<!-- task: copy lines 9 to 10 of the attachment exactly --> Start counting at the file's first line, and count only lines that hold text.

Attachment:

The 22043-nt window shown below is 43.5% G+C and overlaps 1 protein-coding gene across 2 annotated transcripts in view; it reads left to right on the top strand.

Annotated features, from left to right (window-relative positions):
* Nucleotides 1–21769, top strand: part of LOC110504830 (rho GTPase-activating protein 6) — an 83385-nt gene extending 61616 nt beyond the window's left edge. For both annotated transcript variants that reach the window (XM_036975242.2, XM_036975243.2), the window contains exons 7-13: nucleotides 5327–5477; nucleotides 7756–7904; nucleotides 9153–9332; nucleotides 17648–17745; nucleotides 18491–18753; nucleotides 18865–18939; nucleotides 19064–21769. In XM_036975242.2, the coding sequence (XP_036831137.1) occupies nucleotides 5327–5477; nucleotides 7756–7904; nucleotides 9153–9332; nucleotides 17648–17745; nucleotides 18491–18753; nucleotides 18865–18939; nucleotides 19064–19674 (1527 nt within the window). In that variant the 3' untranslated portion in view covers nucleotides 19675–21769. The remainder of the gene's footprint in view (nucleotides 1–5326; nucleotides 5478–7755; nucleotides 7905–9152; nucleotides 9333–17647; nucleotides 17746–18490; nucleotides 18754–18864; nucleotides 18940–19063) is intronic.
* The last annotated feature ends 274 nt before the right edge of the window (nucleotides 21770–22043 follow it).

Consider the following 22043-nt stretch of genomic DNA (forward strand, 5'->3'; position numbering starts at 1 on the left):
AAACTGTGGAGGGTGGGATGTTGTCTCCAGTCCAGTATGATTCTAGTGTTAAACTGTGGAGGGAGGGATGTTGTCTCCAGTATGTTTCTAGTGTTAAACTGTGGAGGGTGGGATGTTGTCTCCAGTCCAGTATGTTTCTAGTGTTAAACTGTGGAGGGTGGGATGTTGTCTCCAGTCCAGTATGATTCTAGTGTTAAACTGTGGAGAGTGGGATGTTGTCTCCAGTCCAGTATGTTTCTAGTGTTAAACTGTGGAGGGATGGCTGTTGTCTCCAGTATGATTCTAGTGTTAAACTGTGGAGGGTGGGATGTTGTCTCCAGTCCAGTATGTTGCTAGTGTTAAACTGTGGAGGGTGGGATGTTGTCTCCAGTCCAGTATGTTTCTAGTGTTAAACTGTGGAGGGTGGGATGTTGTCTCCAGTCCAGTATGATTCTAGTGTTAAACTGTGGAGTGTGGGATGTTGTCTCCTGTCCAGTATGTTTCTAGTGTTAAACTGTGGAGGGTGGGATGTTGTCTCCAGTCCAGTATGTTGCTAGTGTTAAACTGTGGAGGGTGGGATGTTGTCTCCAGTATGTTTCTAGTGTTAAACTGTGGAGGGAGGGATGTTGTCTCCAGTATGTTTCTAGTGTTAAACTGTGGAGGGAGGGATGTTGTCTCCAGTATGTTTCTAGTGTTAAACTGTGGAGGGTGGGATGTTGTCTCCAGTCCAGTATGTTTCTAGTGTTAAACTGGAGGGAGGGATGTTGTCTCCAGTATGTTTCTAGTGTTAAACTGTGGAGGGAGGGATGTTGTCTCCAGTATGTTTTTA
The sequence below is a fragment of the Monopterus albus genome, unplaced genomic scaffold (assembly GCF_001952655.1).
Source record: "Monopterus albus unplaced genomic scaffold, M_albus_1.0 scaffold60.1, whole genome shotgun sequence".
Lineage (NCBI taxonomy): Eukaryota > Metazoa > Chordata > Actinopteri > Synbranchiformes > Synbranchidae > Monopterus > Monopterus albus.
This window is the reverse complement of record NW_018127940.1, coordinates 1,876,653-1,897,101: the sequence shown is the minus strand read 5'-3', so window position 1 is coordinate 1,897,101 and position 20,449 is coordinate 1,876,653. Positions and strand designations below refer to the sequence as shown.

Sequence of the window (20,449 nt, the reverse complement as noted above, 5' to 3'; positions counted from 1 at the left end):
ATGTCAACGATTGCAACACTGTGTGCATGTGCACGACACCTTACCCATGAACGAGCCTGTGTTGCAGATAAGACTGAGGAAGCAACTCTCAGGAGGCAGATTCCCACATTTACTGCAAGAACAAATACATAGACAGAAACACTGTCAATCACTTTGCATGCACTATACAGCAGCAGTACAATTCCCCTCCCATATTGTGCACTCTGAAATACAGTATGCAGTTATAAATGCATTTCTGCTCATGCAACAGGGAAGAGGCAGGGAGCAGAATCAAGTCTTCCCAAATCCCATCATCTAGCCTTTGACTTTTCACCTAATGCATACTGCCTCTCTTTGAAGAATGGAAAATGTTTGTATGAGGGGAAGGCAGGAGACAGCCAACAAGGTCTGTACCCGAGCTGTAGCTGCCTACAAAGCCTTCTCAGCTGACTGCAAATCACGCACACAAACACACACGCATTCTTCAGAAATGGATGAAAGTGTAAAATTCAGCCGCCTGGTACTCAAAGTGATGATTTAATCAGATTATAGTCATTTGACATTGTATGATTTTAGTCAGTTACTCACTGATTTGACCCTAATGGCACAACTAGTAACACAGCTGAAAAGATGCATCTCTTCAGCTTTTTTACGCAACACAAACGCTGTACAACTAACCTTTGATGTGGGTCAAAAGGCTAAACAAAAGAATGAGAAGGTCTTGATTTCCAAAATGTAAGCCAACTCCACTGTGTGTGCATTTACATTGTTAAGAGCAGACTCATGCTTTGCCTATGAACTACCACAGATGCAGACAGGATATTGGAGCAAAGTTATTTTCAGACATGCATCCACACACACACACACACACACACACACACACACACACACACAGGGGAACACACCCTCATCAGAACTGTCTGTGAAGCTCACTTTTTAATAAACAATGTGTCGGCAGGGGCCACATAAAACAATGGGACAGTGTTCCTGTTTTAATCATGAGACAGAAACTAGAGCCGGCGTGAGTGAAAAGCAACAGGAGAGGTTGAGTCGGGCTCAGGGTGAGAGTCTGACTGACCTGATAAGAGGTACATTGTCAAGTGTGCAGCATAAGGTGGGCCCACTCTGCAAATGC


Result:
Lineage (NCBI taxonomy): Eukaryota > Metazoa > Chordata > Actinopteri > Synbranchiformes > Synbranchidae > Monopterus > Monopterus albus.
This window is the reverse complement of record NW_018127940.1, coordinates 1,876,653-1,897,101: the sequence shown is the minus strand read 5'-3', so window position 1 is coordinate 1,897,101 and position 20,449 is coordinate 1,876,653. Positions and strand designations below refer to the sequence as shown.